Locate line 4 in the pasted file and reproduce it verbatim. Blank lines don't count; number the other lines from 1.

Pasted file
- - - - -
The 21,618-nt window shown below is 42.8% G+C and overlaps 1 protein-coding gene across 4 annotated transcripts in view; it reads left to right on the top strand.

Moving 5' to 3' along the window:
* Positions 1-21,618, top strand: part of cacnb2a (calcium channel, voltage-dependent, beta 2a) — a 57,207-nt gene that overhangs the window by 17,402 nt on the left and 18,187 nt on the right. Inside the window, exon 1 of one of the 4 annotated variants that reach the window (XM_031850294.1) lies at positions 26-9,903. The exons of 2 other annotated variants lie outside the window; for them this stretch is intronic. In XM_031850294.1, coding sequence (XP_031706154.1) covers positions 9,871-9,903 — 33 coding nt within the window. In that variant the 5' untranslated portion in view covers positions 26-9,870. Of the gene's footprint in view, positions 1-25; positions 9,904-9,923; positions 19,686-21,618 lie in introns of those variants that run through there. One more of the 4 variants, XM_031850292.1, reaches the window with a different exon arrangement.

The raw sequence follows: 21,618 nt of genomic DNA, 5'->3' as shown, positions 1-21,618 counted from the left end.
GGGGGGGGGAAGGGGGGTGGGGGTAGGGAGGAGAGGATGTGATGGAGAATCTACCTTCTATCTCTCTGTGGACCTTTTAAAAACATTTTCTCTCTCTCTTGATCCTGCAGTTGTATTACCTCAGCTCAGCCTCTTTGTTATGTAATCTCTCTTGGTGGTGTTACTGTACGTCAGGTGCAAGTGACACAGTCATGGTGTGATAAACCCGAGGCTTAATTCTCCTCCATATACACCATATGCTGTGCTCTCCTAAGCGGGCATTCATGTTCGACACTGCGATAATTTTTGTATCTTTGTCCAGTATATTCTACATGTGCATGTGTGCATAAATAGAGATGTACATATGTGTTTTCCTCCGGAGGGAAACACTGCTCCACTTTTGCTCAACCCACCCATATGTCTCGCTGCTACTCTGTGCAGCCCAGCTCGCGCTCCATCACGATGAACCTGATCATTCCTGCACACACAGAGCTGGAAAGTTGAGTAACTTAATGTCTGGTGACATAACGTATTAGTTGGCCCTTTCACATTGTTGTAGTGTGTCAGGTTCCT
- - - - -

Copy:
The raw sequence follows: 21,618 nt of genomic DNA, 5'->3' as shown, positions 1-21,618 counted from the left end.